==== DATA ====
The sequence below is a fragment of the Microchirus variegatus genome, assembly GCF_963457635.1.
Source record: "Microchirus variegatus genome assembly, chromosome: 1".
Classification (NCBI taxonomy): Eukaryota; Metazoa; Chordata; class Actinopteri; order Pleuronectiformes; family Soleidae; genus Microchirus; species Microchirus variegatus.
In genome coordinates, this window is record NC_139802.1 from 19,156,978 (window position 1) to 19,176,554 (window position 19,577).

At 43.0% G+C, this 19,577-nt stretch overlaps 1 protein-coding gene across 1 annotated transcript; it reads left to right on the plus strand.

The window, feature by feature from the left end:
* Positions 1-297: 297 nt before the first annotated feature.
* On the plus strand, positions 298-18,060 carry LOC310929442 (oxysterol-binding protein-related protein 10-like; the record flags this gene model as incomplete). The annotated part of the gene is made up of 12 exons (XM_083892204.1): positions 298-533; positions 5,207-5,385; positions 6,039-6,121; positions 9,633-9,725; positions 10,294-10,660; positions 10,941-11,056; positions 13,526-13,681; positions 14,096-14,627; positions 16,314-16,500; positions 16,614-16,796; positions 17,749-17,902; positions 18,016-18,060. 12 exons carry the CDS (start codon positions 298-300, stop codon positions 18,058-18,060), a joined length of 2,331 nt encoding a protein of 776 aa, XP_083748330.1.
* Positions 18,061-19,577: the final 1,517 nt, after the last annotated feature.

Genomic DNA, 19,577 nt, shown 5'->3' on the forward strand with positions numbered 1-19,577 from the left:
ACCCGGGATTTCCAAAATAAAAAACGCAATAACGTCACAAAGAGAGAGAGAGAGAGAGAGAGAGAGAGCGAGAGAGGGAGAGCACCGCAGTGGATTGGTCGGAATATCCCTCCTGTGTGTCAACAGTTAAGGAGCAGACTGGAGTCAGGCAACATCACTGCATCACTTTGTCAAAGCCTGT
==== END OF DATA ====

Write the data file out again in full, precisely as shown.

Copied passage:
The sequence below is a fragment of the Microchirus variegatus genome, assembly GCF_963457635.1.
Source record: "Microchirus variegatus genome assembly, chromosome: 1".
Classification (NCBI taxonomy): Eukaryota; Metazoa; Chordata; class Actinopteri; order Pleuronectiformes; family Soleidae; genus Microchirus; species Microchirus variegatus.
In genome coordinates, this window is record NC_139802.1 from 19,156,978 (window position 1) to 19,176,554 (window position 19,577).

At 43.0% G+C, this 19,577-nt stretch overlaps 1 protein-coding gene across 1 annotated transcript; it reads left to right on the plus strand.

The window, feature by feature from the left end:
* Positions 1-297: 297 nt before the first annotated feature.
* On the plus strand, positions 298-18,060 carry LOC310929442 (oxysterol-binding protein-related protein 10-like; the record flags this gene model as incomplete). The annotated part of the gene is made up of 12 exons (XM_083892204.1): positions 298-533; positions 5,207-5,385; positions 6,039-6,121; positions 9,633-9,725; positions 10,294-10,660; positions 10,941-11,056; positions 13,526-13,681; positions 14,096-14,627; positions 16,314-16,500; positions 16,614-16,796; positions 17,749-17,902; positions 18,016-18,060. 12 exons carry the CDS (start codon positions 298-300, stop codon positions 18,058-18,060), a joined length of 2,331 nt encoding a protein of 776 aa, XP_083748330.1.
* Positions 18,061-19,577: the final 1,517 nt, after the last annotated feature.

Genomic DNA, 19,577 nt, shown 5'->3' on the forward strand with positions numbered 1-19,577 from the left:
ACCCGGGATTTCCAAAATAAAAAACGCAATAACGTCACAAAGAGAGAGAGAGAGAGAGAGAGAGAGAGCGAGAGAGGGAGAGCACCGCAGTGGATTGGTCGGAATATCCCTCCTGTGTGTCAACAGTTAAGGAGCAGACTGGAGTCAGGCAACATCACTGCATCACTTTGTCAAAGCCTGT